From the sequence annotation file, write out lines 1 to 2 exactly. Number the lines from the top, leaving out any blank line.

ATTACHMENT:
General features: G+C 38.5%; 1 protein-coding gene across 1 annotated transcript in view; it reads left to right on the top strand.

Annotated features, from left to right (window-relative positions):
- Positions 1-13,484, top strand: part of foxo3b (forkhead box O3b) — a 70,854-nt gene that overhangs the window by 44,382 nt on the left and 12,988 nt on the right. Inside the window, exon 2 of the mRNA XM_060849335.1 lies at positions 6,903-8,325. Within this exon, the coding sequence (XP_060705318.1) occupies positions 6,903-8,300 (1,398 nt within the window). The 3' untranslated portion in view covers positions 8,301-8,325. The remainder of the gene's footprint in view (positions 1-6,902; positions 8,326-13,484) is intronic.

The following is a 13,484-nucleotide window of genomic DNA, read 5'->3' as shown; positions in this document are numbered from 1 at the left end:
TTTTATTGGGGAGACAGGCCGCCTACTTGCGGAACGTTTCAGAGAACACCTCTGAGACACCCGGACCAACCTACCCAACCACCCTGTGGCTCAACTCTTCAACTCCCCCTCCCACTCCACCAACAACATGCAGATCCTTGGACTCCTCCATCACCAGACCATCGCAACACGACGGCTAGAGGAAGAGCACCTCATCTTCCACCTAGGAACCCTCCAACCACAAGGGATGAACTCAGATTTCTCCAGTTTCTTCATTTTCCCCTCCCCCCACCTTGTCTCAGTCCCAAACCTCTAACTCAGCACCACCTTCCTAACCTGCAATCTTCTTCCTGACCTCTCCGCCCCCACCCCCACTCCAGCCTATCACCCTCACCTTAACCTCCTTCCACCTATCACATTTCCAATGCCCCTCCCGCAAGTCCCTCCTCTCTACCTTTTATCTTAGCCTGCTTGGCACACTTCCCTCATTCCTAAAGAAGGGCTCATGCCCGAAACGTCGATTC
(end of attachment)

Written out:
General features: G+C 38.5%; 1 protein-coding gene across 1 annotated transcript in view; it reads left to right on the top strand.

Annotated features, from left to right (window-relative positions):